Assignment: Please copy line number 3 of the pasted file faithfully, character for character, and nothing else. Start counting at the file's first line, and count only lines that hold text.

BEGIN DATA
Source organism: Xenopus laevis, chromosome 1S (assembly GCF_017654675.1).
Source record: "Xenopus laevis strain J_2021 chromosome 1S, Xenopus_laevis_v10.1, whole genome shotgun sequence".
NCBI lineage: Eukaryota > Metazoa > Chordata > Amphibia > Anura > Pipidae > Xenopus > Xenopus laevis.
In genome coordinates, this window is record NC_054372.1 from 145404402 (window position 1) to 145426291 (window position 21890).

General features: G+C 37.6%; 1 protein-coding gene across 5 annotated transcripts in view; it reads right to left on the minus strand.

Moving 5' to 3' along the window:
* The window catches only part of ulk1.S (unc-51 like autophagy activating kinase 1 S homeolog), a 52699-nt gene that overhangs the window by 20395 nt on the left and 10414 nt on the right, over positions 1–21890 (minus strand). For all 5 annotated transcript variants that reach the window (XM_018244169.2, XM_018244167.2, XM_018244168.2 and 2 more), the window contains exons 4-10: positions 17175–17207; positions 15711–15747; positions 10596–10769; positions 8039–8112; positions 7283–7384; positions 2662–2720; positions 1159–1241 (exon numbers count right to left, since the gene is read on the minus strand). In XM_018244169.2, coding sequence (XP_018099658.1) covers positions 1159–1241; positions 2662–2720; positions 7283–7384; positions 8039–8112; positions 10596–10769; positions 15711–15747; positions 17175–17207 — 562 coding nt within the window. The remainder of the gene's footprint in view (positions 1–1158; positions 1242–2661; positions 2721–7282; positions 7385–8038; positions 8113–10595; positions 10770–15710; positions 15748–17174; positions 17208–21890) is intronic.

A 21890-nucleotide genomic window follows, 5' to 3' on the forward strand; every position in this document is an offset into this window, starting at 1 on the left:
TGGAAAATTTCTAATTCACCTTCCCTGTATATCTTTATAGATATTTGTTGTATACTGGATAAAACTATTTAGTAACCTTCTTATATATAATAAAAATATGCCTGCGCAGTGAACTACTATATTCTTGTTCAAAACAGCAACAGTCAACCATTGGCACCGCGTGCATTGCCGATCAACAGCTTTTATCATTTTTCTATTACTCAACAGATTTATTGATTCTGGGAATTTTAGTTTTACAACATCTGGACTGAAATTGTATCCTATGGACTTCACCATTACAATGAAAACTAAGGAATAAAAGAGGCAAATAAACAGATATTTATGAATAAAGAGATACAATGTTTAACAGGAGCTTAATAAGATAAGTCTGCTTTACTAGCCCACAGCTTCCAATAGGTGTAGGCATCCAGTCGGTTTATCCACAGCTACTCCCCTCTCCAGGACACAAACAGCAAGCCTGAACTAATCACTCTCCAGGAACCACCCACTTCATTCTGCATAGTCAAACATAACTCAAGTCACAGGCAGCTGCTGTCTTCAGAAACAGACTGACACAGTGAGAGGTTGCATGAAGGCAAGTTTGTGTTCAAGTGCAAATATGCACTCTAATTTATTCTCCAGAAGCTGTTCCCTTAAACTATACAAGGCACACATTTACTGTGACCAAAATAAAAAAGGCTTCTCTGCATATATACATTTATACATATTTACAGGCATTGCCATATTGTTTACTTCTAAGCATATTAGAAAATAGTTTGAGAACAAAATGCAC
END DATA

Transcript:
NCBI lineage: Eukaryota > Metazoa > Chordata > Amphibia > Anura > Pipidae > Xenopus > Xenopus laevis.